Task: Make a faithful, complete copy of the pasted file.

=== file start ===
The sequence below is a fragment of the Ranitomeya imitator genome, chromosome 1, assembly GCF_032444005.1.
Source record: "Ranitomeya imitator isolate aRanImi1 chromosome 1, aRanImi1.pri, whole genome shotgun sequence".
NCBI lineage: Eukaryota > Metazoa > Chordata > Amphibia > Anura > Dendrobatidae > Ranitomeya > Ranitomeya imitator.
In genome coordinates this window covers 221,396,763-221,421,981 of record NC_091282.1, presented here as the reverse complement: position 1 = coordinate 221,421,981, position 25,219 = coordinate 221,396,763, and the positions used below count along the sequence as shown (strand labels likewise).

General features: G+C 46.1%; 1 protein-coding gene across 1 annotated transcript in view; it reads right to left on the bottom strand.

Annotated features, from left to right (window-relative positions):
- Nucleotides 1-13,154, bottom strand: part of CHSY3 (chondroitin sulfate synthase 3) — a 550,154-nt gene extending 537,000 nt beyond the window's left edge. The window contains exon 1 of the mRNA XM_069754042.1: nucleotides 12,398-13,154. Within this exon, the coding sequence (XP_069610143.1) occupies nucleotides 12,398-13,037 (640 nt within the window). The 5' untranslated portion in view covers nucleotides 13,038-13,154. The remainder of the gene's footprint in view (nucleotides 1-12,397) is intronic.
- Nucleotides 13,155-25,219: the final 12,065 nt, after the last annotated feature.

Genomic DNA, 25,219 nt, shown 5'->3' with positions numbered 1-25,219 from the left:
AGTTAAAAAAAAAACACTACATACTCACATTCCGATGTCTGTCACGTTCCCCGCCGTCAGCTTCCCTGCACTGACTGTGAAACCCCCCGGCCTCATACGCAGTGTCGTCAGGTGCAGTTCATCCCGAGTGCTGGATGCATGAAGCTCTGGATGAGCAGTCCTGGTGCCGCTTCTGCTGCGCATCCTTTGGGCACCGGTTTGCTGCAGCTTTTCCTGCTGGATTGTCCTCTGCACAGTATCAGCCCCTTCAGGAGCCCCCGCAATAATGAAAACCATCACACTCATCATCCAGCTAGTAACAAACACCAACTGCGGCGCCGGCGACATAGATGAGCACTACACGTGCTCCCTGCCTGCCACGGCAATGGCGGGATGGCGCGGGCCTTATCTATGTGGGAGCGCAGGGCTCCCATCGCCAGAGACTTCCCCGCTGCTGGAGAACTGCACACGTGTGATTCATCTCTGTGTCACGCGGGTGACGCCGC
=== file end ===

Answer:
The sequence below is a fragment of the Ranitomeya imitator genome, chromosome 1, assembly GCF_032444005.1.
Source record: "Ranitomeya imitator isolate aRanImi1 chromosome 1, aRanImi1.pri, whole genome shotgun sequence".
NCBI lineage: Eukaryota > Metazoa > Chordata > Amphibia > Anura > Dendrobatidae > Ranitomeya > Ranitomeya imitator.
In genome coordinates this window covers 221,396,763-221,421,981 of record NC_091282.1, presented here as the reverse complement: position 1 = coordinate 221,421,981, position 25,219 = coordinate 221,396,763, and the positions used below count along the sequence as shown (strand labels likewise).

General features: G+C 46.1%; 1 protein-coding gene across 1 annotated transcript in view; it reads right to left on the bottom strand.

Annotated features, from left to right (window-relative positions):
- Nucleotides 1-13,154, bottom strand: part of CHSY3 (chondroitin sulfate synthase 3) — a 550,154-nt gene extending 537,000 nt beyond the window's left edge. The window contains exon 1 of the mRNA XM_069754042.1: nucleotides 12,398-13,154. Within this exon, the coding sequence (XP_069610143.1) occupies nucleotides 12,398-13,037 (640 nt within the window). The 5' untranslated portion in view covers nucleotides 13,038-13,154. The remainder of the gene's footprint in view (nucleotides 1-12,397) is intronic.
- Nucleotides 13,155-25,219: the final 12,065 nt, after the last annotated feature.

Genomic DNA, 25,219 nt, shown 5'->3' with positions numbered 1-25,219 from the left:
AGTTAAAAAAAAAACACTACATACTCACATTCCGATGTCTGTCACGTTCCCCGCCGTCAGCTTCCCTGCACTGACTGTGAAACCCCCCGGCCTCATACGCAGTGTCGTCAGGTGCAGTTCATCCCGAGTGCTGGATGCATGAAGCTCTGGATGAGCAGTCCTGGTGCCGCTTCTGCTGCGCATCCTTTGGGCACCGGTTTGCTGCAGCTTTTCCTGCTGGATTGTCCTCTGCACAGTATCAGCCCCTTCAGGAGCCCCCGCAATAATGAAAACCATCACACTCATCATCCAGCTAGTAACAAACACCAACTGCGGCGCCGGCGACATAGATGAGCACTACACGTGCTCCCTGCCTGCCACGGCAATGGCGGGATGGCGCGGGCCTTATCTATGTGGGAGCGCAGGGCTCCCATCGCCAGAGACTTCCCCGCTGCTGGAGAACTGCACACGTGTGATTCATCTCTGTGTCACGCGGGTGACGCCGC